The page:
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Blacks and guns: What the president should know before his State of the Union address Facebook Screenshot, Derrick Grayson for Senate
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Pictured: Derrick Grayson, Georgia candidate for United States Senate, and family.

There is little doubt that guns will be brought up during President Obama’s State of the Union Address Tuesday night. After his recent announcement of new gun control measures and a subsequent town hall on the subject, the president needs a better understanding of the history of firearms in America.

George Mason, the Founding Father who co-authored the Second Amendment, said that “To disarm the people is to enslave them.”

Black Americans probably understand this best.

During American slavery, “slave codes” banned blacks from obtaining anything that might empower them. Slaves were banned from learning to read, robbing them of a basic education that could lead to awareness of their own abilities outside of manual labor.

Perhaps the most restrictive legislation was bans on blacks from owning guns and ammunition. One of the reasons why slaves in the Caribbean successfully took their freedom approximately 100 years before America’s abolition of slavery was due in part to their access to weapons.

These laws, including firearms restrictions, were reflected in the form of “black codes,” laws put in place to restrict blacks’ freedoms after they were emancipated from slavery.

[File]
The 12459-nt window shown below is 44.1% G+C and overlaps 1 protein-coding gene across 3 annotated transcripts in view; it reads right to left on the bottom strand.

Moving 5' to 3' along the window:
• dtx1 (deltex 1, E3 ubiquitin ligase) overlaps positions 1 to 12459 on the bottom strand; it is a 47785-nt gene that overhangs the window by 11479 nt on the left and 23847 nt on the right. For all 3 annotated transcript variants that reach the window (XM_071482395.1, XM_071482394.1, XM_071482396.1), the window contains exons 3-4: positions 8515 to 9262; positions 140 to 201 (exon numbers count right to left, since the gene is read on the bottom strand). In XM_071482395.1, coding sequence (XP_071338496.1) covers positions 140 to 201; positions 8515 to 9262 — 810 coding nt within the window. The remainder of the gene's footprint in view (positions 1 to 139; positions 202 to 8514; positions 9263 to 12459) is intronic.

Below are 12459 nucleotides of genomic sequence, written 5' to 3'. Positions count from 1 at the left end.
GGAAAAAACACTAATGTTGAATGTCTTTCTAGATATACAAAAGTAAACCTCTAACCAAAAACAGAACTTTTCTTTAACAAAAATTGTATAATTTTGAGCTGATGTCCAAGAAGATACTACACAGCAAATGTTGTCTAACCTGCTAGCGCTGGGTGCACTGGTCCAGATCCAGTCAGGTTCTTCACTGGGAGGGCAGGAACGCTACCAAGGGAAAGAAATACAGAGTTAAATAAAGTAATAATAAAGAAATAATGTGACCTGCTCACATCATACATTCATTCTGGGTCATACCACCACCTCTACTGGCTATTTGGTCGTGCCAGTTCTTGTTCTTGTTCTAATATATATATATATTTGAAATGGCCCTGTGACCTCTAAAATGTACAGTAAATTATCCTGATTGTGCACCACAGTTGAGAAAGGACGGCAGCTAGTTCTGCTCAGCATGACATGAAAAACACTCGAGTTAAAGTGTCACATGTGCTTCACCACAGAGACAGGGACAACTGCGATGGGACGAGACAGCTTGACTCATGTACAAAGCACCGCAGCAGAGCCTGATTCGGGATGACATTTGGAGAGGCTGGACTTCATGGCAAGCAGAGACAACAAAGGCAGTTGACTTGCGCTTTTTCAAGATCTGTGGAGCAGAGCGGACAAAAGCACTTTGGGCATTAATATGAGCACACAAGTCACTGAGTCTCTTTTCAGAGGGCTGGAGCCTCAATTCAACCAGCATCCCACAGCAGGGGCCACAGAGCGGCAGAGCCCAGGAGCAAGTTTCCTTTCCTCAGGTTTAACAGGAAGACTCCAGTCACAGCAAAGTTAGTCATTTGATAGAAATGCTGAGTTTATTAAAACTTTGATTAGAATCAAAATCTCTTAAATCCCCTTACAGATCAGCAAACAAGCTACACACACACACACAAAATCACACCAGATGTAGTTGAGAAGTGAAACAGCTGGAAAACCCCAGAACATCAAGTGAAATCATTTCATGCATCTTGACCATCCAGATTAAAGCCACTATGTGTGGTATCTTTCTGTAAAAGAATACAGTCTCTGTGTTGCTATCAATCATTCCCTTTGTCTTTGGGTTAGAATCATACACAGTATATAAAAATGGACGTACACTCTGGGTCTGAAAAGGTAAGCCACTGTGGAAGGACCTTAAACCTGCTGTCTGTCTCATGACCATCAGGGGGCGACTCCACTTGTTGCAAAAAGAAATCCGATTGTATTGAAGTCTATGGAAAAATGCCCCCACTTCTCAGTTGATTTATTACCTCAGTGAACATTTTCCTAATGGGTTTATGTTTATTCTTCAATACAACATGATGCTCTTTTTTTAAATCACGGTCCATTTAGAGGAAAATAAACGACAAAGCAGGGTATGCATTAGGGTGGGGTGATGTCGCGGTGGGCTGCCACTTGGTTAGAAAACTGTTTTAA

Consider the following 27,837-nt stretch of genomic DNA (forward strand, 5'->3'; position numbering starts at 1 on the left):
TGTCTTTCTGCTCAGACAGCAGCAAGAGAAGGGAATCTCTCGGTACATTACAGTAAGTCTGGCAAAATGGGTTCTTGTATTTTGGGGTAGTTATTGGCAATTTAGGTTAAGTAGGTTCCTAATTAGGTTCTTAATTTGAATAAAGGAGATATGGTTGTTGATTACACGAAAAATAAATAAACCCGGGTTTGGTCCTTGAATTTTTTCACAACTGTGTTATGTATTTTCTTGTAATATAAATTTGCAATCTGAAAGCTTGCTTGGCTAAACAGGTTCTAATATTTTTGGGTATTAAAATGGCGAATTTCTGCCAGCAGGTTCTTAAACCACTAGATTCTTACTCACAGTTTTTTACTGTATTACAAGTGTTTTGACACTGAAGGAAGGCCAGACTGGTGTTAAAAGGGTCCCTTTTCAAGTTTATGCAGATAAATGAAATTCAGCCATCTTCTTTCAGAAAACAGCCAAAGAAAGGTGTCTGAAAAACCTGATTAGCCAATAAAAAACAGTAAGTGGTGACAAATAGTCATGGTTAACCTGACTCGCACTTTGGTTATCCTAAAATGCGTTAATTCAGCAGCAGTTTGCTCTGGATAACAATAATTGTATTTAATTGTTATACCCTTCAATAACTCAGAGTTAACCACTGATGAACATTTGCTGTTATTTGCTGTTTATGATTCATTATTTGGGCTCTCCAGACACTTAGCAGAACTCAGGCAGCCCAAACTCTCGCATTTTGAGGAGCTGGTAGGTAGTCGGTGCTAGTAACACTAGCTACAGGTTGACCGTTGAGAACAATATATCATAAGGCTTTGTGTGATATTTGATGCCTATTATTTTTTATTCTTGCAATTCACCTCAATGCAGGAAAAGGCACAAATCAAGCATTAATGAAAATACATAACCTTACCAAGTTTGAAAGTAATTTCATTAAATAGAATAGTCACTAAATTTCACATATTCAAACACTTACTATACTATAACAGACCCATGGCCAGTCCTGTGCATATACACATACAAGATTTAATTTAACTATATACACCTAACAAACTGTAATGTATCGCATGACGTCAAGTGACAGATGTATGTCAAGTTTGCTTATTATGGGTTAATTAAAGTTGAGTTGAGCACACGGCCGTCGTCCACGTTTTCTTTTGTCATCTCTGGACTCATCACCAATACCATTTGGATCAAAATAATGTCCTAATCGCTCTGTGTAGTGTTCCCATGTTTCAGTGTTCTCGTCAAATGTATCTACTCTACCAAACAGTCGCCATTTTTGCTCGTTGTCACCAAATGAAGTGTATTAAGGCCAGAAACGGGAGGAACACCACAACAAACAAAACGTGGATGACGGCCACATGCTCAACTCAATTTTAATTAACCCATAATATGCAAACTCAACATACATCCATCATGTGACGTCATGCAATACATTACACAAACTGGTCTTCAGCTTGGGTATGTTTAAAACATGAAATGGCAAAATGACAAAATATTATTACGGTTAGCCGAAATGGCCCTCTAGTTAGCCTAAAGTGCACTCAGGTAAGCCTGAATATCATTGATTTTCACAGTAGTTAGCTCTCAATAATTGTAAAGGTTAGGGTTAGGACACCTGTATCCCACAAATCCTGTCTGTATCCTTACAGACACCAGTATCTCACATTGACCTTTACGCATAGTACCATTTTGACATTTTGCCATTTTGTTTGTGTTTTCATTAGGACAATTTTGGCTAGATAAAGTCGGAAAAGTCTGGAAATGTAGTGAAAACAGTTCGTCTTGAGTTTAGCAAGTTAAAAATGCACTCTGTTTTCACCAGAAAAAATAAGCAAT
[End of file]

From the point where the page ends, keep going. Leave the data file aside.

The law was often not on the side black Americans. Racist groups, like the Ku Klux Klan and others, were commonly aided by local law enforcement in their violence against blacks and other minority communities.

Black Americans like Robert F. Williams of Monroe, North Carolina pursued armed self-defense measures against these violent attacks. The head of his local National Association for the Advancement of Colored People chapter, Williams also chartered a National Rifle Association (NRA) chapter to form a group of armed black citizens to protect the citizens of his community.

Gun rights have historically aided the black community, from the time of American slavery through the Civil Rights Era.

Even today, support for conceal carry weapons in the black community are on the rise.

While concerns of gun violence today are not unfounded, gun control advocates must take into account the very real benefits of gun ownership, especially for minority communities.

If the president wants to have a real discussion about guns, he should at least recall this history.

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